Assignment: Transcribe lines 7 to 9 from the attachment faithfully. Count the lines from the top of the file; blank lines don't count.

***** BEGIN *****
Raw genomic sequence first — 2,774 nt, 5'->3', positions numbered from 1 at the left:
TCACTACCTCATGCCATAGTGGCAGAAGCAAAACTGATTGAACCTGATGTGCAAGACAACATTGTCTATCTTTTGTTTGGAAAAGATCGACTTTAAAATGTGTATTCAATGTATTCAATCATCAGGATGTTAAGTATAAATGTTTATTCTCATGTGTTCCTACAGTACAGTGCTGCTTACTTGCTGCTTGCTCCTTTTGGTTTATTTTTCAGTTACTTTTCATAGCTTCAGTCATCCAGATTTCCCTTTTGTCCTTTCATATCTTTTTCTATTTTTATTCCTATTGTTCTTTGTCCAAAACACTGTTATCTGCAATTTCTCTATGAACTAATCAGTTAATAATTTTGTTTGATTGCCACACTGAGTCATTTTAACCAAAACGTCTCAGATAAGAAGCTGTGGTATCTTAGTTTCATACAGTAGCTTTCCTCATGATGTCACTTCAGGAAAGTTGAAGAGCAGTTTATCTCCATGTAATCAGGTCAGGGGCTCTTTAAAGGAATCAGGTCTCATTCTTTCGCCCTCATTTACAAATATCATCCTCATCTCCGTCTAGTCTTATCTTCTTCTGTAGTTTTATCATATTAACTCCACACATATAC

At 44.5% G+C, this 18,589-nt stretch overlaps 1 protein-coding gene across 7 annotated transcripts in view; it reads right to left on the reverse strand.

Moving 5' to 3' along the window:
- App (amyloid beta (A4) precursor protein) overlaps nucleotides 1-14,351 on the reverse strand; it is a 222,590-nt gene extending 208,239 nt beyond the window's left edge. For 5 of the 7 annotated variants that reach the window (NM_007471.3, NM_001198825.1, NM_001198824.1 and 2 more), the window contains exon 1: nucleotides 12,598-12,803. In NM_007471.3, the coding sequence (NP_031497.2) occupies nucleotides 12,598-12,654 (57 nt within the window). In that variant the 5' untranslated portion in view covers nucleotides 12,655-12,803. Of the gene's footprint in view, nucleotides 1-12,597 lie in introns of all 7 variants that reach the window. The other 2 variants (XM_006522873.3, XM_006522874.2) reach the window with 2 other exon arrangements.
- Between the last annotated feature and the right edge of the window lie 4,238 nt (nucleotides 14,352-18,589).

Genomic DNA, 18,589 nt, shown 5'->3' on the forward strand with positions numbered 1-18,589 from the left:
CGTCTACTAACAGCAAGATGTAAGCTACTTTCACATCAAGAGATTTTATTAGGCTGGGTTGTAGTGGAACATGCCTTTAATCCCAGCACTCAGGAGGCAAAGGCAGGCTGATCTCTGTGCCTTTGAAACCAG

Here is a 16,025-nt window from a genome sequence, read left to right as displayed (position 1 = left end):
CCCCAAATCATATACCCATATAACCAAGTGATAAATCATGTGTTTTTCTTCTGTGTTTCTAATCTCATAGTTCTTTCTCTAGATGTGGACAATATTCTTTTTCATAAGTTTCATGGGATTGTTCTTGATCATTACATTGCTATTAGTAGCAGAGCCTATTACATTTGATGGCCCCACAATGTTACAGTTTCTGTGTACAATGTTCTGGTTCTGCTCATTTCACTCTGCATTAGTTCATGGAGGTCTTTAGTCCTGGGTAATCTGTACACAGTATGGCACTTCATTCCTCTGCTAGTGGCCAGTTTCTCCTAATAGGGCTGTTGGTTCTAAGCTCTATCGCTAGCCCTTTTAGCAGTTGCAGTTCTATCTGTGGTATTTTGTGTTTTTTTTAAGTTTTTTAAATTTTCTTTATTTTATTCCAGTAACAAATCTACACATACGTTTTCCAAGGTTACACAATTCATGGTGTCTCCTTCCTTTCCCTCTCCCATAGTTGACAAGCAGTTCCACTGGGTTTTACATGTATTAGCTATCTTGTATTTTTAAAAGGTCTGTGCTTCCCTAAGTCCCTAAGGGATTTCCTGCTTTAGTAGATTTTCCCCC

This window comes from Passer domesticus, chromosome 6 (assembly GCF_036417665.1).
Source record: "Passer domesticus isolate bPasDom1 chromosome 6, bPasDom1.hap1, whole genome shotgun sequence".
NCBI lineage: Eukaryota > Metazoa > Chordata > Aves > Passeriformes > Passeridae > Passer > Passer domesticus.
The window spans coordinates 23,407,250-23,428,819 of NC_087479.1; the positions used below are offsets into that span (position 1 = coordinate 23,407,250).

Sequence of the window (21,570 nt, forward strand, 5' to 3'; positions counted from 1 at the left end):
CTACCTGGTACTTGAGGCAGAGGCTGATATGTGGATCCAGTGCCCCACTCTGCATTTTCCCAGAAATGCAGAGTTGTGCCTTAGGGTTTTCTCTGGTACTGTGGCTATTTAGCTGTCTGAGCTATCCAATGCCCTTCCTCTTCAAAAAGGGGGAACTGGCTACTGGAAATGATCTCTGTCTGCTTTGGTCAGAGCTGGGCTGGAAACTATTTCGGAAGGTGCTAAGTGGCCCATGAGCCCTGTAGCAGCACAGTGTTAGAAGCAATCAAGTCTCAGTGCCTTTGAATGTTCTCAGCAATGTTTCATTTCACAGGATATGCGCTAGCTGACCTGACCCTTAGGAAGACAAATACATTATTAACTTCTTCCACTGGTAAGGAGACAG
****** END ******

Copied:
Genomic DNA, 18,589 nt, shown 5'->3' on the forward strand with positions numbered 1-18,589 from the left:
CGTCTACTAACAGCAAGATGTAAGCTACTTTCACATCAAGAGATTTTATTAGGCTGGGTTGTAGTGGAACATGCCTTTAATCCCAGCACTCAGGAGGCAAAGGCAGGCTGATCTCTGTGCCTTTGAAACCAG

Here is a 16,025-nt window from a genome sequence, read left to right as displayed (position 1 = left end):